How Our Family Room Gained Useable Square Footage Without Knocking Down Walls

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Welcome to our family room! However, this photo was taken after moving into our little farmhouse in 2018, and we had been ‘making it home’ for only a year and a half. Standing inside our home and looking into this space made us both so, so grateful – we always knew that one day we would put our whole hearts into making this house into our home – and for us, it started with this one question:


How can we make better use this space? 


In this early 1900’s farmhouse, what started as a one bedroom house underwent multiple additions – in 1914, 1951, 1978, and in 2022. And with each addition, meant another room.

So, this blog is really going to help us with just one room of our homes – the family room – and I will show you the progression of how our family room gained usable square footage, without taking down any walls.

If you have a family room and are thinking that you may not be utilizing the square footage well enough, there are some simple and budget-friendly ways to implement better space optimization.


Tips In How a Small Family Room Can Gain Usable Square Footage … without taking down any walls:


CAMERA – Start with taking a photo of the room.  Seeing your space in 1 dimension helps so much in actually seeing the entirety of the room. You may want to take 2-3 photos so you can see the room in 3 different views. The point of this one tip is this – when you can look at a room in 1 dimension, you see with greater precision. You see the colors and textures that are either working or are fighting against each other. You see where there is ‘too much’ and you need to simplify, or you see where there is empty spaces or heights of the room void of something drawing the eye.

Like in this REALLY BEFORE photo below. This photo was taken after we had been living in the farmhouse 1 month. As I looked at the room, and then as I looked at several photos of this room, (always knowing this was going to be a room in progress),  I saw all the mix-match of furniture, the height of the room wasn’t fully being utilized –  everything looked squatty and busy. The walking space was so narrowed in places that I could see possible ‘toe stubbing’ happening around the coffee table.   Also, keep in mind that lighter colors truly do enlarge a space – if that is what you are wanting to achieve. Darker or warmer colors may not necessarily ‘shrink’ a space, (although that can be the result of dark walls), but dark or warmer colors can definitely set a very inviting atmosphere. Rip and I were wanting a bright, light, and clean family room so the first thing we did was paint.


COLOR – Paint the walls a light color and try to keep furnishings all in a cohesive color. I painted the walls Amazing Gray (Sherwin Williams). It did help lighten up the room from the taupey brown that was on the walls when we moved in. Then we added the love seat into the space so the sofa could go along the longer wall. And the furniture then matched. After rearranging, next we added the dark curtain rod (to match the coffee table and end table) and to help frame the windows before we hung the drapes. The carpet came up and we found the original hardwood floors that were put down in the 1940’s. They got a nice sanding, staining and sealing. The rug and the white console table was added for warmth and service (the TV sat on top of the console table.)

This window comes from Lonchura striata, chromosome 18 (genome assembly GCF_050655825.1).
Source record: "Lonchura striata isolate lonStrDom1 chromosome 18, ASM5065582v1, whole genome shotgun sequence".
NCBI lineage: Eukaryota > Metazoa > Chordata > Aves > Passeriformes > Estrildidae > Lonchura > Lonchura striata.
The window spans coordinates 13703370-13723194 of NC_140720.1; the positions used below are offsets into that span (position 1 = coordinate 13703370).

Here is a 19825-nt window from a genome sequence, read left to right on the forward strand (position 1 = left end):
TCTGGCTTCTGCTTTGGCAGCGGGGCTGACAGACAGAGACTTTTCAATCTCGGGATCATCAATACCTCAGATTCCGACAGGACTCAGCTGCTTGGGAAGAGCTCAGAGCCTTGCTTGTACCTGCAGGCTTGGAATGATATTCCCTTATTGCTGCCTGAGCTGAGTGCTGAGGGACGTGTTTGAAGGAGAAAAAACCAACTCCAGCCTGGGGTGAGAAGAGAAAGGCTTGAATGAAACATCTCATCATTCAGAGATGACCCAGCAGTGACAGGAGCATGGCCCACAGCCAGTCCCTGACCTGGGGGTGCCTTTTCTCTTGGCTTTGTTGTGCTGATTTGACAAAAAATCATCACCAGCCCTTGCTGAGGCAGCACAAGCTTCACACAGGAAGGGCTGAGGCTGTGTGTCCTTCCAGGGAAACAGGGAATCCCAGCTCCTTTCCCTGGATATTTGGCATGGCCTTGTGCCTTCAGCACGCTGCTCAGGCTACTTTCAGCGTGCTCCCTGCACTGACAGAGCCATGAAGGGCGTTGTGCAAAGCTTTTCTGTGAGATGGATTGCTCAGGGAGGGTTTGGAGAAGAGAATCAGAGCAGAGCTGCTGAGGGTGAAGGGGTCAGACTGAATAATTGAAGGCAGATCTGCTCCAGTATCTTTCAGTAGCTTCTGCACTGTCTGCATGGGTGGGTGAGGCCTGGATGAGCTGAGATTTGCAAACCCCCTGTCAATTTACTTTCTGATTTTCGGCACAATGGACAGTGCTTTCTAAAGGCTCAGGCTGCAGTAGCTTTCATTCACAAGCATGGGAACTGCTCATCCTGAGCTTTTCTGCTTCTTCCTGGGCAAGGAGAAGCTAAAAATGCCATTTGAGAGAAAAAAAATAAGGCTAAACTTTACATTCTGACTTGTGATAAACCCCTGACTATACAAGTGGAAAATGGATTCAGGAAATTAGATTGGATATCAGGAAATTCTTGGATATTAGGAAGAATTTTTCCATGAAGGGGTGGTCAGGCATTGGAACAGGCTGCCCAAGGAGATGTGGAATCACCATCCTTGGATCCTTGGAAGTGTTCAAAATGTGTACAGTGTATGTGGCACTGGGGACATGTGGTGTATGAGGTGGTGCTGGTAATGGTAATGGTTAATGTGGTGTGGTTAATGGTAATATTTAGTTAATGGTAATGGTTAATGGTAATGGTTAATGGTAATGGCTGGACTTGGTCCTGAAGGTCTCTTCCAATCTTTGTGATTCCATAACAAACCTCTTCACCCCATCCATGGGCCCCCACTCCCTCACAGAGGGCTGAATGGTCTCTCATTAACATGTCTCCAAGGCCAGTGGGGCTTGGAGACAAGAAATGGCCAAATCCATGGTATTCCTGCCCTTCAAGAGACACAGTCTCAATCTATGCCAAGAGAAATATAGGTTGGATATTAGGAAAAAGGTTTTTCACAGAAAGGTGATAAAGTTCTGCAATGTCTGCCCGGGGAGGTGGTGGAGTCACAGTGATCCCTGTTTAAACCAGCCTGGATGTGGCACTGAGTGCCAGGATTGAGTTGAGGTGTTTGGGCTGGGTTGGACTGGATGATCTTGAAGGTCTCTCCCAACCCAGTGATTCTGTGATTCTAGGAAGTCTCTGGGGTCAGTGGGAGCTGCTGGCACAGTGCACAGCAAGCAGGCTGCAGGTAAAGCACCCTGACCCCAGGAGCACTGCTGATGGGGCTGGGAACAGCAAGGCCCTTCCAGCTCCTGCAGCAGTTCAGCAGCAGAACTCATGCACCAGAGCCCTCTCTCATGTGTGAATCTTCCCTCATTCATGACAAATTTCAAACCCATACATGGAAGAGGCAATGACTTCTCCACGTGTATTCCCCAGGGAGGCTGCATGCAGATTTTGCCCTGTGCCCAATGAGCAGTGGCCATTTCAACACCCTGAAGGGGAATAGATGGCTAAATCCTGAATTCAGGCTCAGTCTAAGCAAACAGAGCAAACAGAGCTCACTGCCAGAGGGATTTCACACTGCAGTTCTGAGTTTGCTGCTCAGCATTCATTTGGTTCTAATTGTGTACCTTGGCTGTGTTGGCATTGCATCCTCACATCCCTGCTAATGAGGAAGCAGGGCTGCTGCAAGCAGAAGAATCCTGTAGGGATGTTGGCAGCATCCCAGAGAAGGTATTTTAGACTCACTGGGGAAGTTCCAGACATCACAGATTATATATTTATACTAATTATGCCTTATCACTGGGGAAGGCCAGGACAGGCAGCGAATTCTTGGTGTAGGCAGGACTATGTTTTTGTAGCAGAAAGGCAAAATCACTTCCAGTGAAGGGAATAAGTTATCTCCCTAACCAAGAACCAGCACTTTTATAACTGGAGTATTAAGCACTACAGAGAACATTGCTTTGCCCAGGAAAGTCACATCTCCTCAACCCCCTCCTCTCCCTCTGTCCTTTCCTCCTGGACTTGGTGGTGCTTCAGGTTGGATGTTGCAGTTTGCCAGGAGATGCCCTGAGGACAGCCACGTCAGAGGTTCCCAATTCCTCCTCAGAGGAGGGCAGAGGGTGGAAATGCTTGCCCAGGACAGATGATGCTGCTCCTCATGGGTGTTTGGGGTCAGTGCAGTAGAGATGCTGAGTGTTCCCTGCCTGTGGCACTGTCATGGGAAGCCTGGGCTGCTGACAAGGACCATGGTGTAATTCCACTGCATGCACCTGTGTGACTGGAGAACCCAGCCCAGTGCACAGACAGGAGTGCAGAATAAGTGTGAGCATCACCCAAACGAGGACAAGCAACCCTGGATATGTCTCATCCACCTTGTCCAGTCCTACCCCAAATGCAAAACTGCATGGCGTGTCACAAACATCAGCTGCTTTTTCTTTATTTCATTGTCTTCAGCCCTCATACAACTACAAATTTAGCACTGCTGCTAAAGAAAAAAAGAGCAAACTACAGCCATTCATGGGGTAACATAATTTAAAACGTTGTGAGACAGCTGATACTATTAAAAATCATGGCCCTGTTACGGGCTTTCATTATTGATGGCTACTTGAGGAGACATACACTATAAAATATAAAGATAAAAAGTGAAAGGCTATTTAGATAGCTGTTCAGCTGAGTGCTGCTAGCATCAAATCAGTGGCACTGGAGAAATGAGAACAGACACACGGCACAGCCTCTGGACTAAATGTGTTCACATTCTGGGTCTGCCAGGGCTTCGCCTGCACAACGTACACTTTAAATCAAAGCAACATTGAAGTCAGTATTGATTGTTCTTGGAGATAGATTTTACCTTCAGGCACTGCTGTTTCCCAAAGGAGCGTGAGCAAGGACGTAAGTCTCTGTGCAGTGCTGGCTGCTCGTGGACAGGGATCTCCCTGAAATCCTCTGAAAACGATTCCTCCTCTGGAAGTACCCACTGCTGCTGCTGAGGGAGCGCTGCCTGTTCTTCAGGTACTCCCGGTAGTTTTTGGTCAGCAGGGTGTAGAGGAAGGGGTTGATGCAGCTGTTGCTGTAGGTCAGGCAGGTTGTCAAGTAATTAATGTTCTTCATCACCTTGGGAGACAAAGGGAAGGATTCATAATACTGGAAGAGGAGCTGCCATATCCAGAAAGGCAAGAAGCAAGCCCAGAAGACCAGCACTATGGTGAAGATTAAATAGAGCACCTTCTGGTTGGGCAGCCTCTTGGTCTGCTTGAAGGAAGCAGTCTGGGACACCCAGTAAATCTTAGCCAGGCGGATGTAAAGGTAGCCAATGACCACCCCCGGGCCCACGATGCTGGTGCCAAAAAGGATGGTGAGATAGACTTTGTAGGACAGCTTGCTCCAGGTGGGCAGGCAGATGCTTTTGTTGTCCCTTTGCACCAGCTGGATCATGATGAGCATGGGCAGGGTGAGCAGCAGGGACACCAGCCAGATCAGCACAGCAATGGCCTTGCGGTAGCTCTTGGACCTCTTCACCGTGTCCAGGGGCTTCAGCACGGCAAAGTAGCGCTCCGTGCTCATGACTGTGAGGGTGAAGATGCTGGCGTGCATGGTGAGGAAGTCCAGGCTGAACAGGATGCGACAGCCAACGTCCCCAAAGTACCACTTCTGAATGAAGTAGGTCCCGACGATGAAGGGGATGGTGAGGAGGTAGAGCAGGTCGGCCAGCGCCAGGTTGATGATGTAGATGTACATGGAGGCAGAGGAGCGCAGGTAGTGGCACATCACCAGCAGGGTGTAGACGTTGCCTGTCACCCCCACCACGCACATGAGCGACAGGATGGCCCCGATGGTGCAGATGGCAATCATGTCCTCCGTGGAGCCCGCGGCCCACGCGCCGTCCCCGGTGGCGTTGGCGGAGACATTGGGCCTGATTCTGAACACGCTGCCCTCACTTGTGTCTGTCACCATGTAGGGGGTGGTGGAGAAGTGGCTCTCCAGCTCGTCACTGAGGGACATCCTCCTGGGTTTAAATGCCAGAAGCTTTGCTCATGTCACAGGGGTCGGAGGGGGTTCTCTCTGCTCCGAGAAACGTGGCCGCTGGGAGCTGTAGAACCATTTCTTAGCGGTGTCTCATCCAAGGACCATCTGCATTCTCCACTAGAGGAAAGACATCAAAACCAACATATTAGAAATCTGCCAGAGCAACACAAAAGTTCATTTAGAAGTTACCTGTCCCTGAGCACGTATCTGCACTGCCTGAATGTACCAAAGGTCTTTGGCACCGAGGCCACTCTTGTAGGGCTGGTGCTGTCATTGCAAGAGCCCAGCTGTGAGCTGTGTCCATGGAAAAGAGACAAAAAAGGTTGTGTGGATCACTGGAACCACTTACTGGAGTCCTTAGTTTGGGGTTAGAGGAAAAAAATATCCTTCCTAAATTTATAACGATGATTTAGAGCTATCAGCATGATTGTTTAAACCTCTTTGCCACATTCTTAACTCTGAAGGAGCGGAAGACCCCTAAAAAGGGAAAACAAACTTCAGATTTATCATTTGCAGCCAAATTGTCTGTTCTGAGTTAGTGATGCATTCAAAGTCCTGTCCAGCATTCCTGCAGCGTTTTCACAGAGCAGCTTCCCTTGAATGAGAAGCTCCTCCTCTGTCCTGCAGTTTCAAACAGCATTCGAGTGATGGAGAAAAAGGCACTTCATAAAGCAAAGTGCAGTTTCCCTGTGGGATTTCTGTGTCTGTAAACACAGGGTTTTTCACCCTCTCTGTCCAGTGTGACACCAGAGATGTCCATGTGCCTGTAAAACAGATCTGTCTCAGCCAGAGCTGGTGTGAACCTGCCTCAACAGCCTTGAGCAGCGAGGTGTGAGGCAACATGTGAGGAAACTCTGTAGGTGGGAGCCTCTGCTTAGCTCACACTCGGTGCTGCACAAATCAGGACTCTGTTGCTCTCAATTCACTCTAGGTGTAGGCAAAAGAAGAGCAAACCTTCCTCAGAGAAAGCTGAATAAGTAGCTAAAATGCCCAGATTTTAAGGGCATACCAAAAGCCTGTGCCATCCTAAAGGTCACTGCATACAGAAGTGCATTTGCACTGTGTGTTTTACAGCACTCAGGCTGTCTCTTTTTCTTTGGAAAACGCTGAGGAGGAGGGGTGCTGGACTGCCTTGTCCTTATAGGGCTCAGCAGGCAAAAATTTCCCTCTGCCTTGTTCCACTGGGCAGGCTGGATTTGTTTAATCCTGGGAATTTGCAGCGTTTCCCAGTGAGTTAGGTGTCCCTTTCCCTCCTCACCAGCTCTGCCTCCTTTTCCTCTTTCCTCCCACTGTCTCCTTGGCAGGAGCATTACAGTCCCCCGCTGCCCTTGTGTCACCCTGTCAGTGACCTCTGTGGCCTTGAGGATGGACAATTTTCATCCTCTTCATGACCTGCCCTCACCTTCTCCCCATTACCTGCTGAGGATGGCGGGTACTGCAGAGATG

But then … as much as we enjoyed the room just like this for over a year … it was still not a room where we felt the space was really being used best and everything was still feeling “tight.”


SIZE/SCALE – Evaluate the size/scale of furniture in your room. Although the quality of this photo is not very clear, it shows how we made some final changes that helped seem as though we gained square footage without tearing down any walls.  Large pieces of furniture can take up so much space that a room can feel much smaller than it actually is.  Out of our family room, the oversize console table, the large coffee table, and end table were given to my daughter and her husband, and that really opened up the space. Then, we replaced them with a more narrow console table, smaller oval size coffee table, and a small iron and marble top table between 2 new chairs.  The love seat found its new home in the apartment of a college student, and the rug .. well, it was soiled by our dachshund, Oscar, that it needed to go. But once we took it out, we both loved how the wood floors reflected all the light that comes pouring in! Helps make the room look so much more spacious and clean – and it IS so much easier to keep clean, too.



CLEAR OUT CLUTTER – Keep the room free of clutter.  Clutter and over-decorating can also take up valuable square footage. Try to keep things off the floor and not too many “sit-a-arounds” on the tops of furniture. When there is a lot to visually take in, that often times equates to … a busy enclosed space.


COHESIVENESS – Lastly, consider the adjoining rooms.  Many times, a family room is visually connected with another room…either a dining room, a sunroom, kitchen or even a laundry space. How do the rooms “work together?” Do both spaces have the same wall color? Same flooring? Same decor’ style, etc? In other words, when rooms that touch and share a good bit of transitional space, the larger and more spacious it will look and feel.


Creating more space by using colors, size/scale, clearing out clutter, and a cohesiveness can truly make a room or rooms seem as though they have gained square footage, … when in reality, they literally maximized on what was already there.

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lisa rippy

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